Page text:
Healing as an Art and Practice

healing is an art and a practice urimrecovery

Let healing take its natural course as an art and a practice!

The Art and Practice of Healing
Can you relate to the zeal of the newly converted who is posting on Instagram, sending you memes of healing, and delighting you with every step of their practice on the road to wellness? It makes sense that an individual deprived so long of the nutrients of life, might take healing to the nth degree. Sometimes the cure can become the problem. Being one dimensional and rigid has its downside in any arena. We live in a world of information overload as it is. It seems as though there are gurus of wellness everywhere with an opinion on all matters related to healing.

When is Healing Too Much?
A good guide that you have slipped from good sense to the dark side, is to consider your source of information and the amount of time you are spending on gathering that information. Are you seeking advice from your therapist? Or are you on Pinterest all day? Are you feeling stressed or is depression kicking in? If your *healing* is making you feel sick, it’s probably too much. Be wary of quick fixes. Healing takes time.

healing is an art and a practice that takes time

“Change, like healing, takes time.”

― Veronica Roth, Allegiant.”

Setting Your Boundaries
As with most matters relating to wellness, there are limits. Whenever therapists start mentioning limits, they are referring to boundaries which is the same conversation related to self-care. It’s about moderation and balance. Wanting to be “fixed” overnight is not only unrealistic, it’s probably part of the story that prompted the need for healing in the first place. We live at a time when anxiety are at an all time high even before the onset of COVID-19. Calm and stability is the way of healing. Rush and panic is not.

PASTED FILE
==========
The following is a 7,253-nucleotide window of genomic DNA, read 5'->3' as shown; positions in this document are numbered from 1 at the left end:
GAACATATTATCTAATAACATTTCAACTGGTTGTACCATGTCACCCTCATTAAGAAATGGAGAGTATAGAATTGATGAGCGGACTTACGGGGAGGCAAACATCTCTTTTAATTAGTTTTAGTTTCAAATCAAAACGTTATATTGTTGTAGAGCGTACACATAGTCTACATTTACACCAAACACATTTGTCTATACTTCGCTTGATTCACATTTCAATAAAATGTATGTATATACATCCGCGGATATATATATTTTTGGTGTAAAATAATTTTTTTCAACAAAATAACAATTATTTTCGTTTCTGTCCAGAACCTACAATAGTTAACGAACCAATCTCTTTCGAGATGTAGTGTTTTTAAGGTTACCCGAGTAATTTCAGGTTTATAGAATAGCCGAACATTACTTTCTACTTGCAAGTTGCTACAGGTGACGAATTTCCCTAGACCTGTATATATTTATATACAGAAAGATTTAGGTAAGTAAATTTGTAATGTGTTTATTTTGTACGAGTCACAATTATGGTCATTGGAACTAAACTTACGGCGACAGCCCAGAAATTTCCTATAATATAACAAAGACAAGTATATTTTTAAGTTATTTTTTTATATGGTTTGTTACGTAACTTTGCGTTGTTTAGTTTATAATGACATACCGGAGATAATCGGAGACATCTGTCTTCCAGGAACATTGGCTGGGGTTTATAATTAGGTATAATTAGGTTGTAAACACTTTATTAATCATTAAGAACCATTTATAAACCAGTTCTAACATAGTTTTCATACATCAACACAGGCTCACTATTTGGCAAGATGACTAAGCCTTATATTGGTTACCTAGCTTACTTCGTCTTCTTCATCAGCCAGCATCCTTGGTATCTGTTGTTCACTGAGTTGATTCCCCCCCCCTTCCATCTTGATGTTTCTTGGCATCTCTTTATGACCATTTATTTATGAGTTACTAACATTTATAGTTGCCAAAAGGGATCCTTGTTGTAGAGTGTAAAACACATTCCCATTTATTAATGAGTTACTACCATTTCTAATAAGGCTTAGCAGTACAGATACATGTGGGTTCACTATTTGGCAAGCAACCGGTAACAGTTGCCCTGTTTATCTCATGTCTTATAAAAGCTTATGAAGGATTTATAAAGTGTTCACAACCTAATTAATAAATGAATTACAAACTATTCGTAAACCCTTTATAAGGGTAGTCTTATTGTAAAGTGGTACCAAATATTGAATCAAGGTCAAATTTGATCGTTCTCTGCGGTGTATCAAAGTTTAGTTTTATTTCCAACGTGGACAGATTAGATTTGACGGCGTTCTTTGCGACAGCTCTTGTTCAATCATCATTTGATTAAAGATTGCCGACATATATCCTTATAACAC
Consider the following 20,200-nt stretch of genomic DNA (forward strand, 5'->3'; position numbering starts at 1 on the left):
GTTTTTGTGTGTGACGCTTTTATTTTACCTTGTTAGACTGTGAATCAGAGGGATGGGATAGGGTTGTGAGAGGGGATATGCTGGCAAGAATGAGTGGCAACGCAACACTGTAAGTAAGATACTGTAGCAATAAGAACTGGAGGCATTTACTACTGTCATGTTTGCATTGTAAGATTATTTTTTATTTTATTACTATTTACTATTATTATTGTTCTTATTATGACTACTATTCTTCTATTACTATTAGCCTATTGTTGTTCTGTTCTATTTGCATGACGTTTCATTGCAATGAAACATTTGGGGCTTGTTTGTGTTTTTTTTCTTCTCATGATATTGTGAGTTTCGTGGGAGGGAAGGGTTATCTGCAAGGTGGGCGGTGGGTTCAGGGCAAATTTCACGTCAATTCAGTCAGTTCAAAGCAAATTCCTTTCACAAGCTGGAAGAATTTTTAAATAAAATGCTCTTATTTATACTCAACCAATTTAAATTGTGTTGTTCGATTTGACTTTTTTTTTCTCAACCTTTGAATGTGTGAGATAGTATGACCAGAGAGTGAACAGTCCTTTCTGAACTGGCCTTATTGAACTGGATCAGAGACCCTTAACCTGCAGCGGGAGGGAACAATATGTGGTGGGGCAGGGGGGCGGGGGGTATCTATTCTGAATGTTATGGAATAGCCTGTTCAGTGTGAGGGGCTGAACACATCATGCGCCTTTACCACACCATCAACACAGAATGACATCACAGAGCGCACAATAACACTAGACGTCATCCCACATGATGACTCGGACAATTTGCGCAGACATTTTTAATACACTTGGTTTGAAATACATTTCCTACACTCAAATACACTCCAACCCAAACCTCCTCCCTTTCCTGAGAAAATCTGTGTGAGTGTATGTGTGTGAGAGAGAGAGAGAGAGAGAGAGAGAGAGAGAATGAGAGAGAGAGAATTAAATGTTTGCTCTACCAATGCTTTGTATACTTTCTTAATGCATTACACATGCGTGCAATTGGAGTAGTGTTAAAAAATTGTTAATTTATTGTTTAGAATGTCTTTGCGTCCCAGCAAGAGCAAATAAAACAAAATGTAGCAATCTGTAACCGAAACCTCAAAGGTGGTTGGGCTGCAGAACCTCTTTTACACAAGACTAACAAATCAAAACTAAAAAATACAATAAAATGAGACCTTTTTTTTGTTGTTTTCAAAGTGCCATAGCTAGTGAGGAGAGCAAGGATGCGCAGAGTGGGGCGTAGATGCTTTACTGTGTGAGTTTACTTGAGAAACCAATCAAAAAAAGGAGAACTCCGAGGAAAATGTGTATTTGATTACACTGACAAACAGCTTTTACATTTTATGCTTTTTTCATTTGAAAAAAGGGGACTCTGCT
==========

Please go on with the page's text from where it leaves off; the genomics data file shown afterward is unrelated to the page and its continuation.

Becoming Human
When we put personal growth and healing into its proper context, we realize that healthy development takes time. We did not become dysfunctional or dysregulated overnight. Part of living in an age of anxiety is stripping patience of all its virtue. Just because something takes time doesn’t mean that there’s no benefit of it. As we look around, we know that is not so. Good wine takes time. Wisdom comes with age (at some point). If you don’t let cheese mature right, it just tastes bad. (But what do I know. I’ve never actually made cheese. But that just seems right). There’s huge benefit to living in the moment. The moment. Right Now. This is where it’s at. This is where reality dwells. Sitting in the process of becoming is to actually enjoy the now. It’s ok to enjoy the healing process. What a thought.

You can find other soundbites related to well-being, self-compassion and healing here.

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